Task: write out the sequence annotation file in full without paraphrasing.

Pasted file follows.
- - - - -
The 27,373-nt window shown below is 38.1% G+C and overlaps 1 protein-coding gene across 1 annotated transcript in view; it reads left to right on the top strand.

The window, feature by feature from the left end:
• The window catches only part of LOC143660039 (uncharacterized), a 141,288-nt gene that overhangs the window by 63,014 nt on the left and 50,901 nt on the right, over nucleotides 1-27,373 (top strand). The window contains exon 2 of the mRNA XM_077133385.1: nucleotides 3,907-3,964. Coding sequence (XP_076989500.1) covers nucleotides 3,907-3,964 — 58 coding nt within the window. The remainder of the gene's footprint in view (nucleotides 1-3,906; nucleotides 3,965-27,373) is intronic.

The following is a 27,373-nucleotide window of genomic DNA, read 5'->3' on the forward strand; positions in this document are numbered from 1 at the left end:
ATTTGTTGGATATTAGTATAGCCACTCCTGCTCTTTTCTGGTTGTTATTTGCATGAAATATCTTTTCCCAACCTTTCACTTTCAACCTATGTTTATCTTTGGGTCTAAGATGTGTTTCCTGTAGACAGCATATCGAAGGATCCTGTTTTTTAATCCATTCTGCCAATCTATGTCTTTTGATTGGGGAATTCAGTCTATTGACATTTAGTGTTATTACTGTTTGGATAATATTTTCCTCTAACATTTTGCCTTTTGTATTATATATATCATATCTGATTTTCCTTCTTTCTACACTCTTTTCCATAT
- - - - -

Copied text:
The 27,373-nt window shown below is 38.1% G+C and overlaps 1 protein-coding gene across 1 annotated transcript in view; it reads left to right on the top strand.

The window, feature by feature from the left end:
• The window catches only part of LOC143660039 (uncharacterized), a 141,288-nt gene that overhangs the window by 63,014 nt on the left and 50,901 nt on the right, over nucleotides 1-27,373 (top strand). The window contains exon 2 of the mRNA XM_077133385.1: nucleotides 3,907-3,964. Coding sequence (XP_076989500.1) covers nucleotides 3,907-3,964 — 58 coding nt within the window. The remainder of the gene's footprint in view (nucleotides 1-3,906; nucleotides 3,965-27,373) is intronic.

The following is a 27,373-nucleotide window of genomic DNA, read 5'->3' on the forward strand; positions in this document are numbered from 1 at the left end:
ATTTGTTGGATATTAGTATAGCCACTCCTGCTCTTTTCTGGTTGTTATTTGCATGAAATATCTTTTCCCAACCTTTCACTTTCAACCTATGTTTATCTTTGGGTCTAAGATGTGTTTCCTGTAGACAGCATATCGAAGGATCCTGTTTTTTAATCCATTCTGCCAATCTATGTCTTTTGATTGGGGAATTCAGTCTATTGACATTTAGTGTTATTACTGTTTGGATAATATTTTCCTCTAACATTTTGCCTTTTGTATTATATATATCATATCTGATTTTCCTTCTTTCTACACTCTTTTCCATAT